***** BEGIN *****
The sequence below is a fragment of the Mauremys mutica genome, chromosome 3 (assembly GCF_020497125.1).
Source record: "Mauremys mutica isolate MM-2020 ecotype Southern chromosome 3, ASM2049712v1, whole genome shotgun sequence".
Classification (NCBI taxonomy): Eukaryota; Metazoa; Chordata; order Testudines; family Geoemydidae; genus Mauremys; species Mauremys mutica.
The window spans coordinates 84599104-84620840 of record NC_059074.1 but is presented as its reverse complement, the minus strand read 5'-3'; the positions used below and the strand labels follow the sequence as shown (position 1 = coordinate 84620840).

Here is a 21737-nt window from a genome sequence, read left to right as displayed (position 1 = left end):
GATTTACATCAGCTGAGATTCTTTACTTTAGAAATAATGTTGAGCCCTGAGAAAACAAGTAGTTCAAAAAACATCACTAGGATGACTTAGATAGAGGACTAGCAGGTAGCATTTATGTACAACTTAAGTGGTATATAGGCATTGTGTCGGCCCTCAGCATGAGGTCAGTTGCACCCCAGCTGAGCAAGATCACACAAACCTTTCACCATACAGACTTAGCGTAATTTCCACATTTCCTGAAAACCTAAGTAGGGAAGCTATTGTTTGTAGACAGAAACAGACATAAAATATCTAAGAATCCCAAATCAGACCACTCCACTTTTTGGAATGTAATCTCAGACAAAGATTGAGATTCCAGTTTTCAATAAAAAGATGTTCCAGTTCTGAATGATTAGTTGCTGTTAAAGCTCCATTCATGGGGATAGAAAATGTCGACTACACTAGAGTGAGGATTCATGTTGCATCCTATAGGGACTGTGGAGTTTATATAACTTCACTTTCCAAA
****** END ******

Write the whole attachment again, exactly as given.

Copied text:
The sequence below is a fragment of the Mauremys mutica genome, chromosome 3 (assembly GCF_020497125.1).
Source record: "Mauremys mutica isolate MM-2020 ecotype Southern chromosome 3, ASM2049712v1, whole genome shotgun sequence".
Classification (NCBI taxonomy): Eukaryota; Metazoa; Chordata; order Testudines; family Geoemydidae; genus Mauremys; species Mauremys mutica.
The window spans coordinates 84599104-84620840 of record NC_059074.1 but is presented as its reverse complement, the minus strand read 5'-3'; the positions used below and the strand labels follow the sequence as shown (position 1 = coordinate 84620840).

Here is a 21737-nt window from a genome sequence, read left to right as displayed (position 1 = left end):
GATTTACATCAGCTGAGATTCTTTACTTTAGAAATAATGTTGAGCCCTGAGAAAACAAGTAGTTCAAAAAACATCACTAGGATGACTTAGATAGAGGACTAGCAGGTAGCATTTATGTACAACTTAAGTGGTATATAGGCATTGTGTCGGCCCTCAGCATGAGGTCAGTTGCACCCCAGCTGAGCAAGATCACACAAACCTTTCACCATACAGACTTAGCGTAATTTCCACATTTCCTGAAAACCTAAGTAGGGAAGCTATTGTTTGTAGACAGAAACAGACATAAAATATCTAAGAATCCCAAATCAGACCACTCCACTTTTTGGAATGTAATCTCAGACAAAGATTGAGATTCCAGTTTTCAATAAAAAGATGTTCCAGTTCTGAATGATTAGTTGCTGTTAAAGCTCCATTCATGGGGATAGAAAATGTCGACTACACTAGAGTGAGGATTCATGTTGCATCCTATAGGGACTGTGGAGTTTATATAACTTCACTTTCCAAA